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Advice on when to compact a back-end file

P: n/a
I'm writing code to backup the back-end file from my front-end. The code will
automatically run the routine when the main app is closed and when certain
critieria are met.

The question is: What are those criteria??

I've seen a number of posts and experienced it myself that compacting can
occassionally cause corruption. So I don't want to compact unnecessarily.
My thinking is as follows:

1) When the back-end file is compacted from the front end, write the "after-
compact" file size of the backend file to a table.

2) Then when the app is closed in future sessions, run code that compares the
current back-end file size with the file size of the back-end file the last
time it was compacted. If the current size is XX% greater than the last-
compact size, compact the back-end file.

If this seems like a reasonable approach, what should the value of XX be?

Comments, suggestions on this approach.

Thanks.

--
Message posted via AccessMonster.com
http://www.accessmonster.com/Uwe/For...ccess/200611/1

Nov 12 '06 #1
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6 Replies


P: n/a
On Sun, 12 Nov 2006 04:44:09 GMT, "rdemyan via AccessMonster.com"
<u6836@uwewrote:

Compacting doesn't cause corruption, it reveals it.

A good backup schedule will allow the user to revert back to a "before
corruption" version should the need arise.

-Tom.

>I'm writing code to backup the back-end file from my front-end. The code will
automatically run the routine when the main app is closed and when certain
critieria are met.

The question is: What are those criteria??

I've seen a number of posts and experienced it myself that compacting can
occassionally cause corruption. So I don't want to compact unnecessarily.
My thinking is as follows:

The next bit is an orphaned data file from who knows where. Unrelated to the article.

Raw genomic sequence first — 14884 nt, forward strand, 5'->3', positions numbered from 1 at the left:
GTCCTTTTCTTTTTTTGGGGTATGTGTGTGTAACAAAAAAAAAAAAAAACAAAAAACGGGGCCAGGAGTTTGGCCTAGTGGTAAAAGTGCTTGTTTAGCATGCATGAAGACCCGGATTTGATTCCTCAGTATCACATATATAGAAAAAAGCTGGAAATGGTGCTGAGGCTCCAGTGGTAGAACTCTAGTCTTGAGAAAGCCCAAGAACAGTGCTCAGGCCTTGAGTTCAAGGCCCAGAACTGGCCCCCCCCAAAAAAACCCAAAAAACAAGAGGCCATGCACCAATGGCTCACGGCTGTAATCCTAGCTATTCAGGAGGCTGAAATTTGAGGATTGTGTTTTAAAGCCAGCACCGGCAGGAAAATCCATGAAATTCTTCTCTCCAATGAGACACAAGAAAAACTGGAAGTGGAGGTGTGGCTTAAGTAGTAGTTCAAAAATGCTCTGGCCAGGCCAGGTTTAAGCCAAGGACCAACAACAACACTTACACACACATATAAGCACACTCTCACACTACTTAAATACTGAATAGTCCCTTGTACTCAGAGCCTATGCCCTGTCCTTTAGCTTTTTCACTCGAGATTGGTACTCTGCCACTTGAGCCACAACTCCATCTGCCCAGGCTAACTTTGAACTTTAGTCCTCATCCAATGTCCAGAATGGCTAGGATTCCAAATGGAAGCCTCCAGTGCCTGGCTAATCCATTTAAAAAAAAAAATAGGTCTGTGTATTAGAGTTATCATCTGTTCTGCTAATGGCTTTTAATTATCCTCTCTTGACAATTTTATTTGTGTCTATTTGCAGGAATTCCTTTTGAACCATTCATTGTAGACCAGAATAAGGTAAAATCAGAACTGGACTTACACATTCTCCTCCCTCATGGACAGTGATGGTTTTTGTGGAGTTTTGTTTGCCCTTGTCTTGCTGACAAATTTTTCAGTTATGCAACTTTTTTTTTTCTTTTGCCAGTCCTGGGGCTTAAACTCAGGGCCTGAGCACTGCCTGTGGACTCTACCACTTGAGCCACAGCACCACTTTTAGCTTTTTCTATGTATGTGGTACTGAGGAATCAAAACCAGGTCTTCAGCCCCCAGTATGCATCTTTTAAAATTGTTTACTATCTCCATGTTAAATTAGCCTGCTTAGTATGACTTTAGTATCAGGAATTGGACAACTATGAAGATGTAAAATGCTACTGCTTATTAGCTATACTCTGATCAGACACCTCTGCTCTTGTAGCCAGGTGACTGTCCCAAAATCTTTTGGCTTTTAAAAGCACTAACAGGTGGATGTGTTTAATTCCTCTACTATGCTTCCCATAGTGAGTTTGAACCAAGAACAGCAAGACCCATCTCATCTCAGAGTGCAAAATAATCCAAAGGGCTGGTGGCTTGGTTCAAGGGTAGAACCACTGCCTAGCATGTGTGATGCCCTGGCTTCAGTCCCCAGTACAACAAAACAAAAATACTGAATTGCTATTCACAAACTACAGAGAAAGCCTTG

1) When the back-end file is compacted from the front end, write the "after-
compact" file size of the backend file to a table.

2) Then when the app is closed in future sessions, run code that compares the
current back-end file size with the file size of the back-end file the last
time it was compacted. If the current size is XX% greater than the last-
compact size, compact the back-end file.

If this seems like a reasonable approach, what should the value of XX be?

Comments, suggestions on this approach.

Thanks.
Nov 12 '06 #2

P: n/a
Thanks,

I'm still not going to compact the back-end files every time a user closes my
app. Instead, I'll stick with my plan and look for an increase in size of
either 10 or 20%, probably 20%.

Tom van Stiphout wrote:
>Compacting doesn't cause corruption, it reveals it.

A good backup schedule will allow the user to revert back to a "before
corruption" version should the need arise.

-Tom.
>>I'm writing code to backup the back-end file from my front-end. The code will
automatically run the routine when the main app is closed and when certain
[quoted text clipped - 19 lines]
>>
Thanks.
--
Message posted via AccessMonster.com
http://www.accessmonster.com/Uwe/For...ccess/200611/1

Nov 12 '06 #3

P: n/a
rdemyan via AccessMonster.com wrote:
<snips>
I've seen a number of posts and experienced it myself that compacting can
occassionally cause corruption.
I've seen the posts but I've never seen the corruption. IMO if this
actually ever did happen it's likely the reason was database suicide
prompted by embarassment upon being required to face up to
self-ugliness. I suppose someone will post a link to a compiled
error-free mdb which corrupts on compact to show me up as wrong. YYSSW!

<snips>
If this seems like a reasonable approach, what should the value of XX be?
It seems unreasonable to me; regardless I suppose XX should be zero or
more than zero or less than zero, somewhere in that range. If you're
worried about corruption why not just make a copy of the damn thing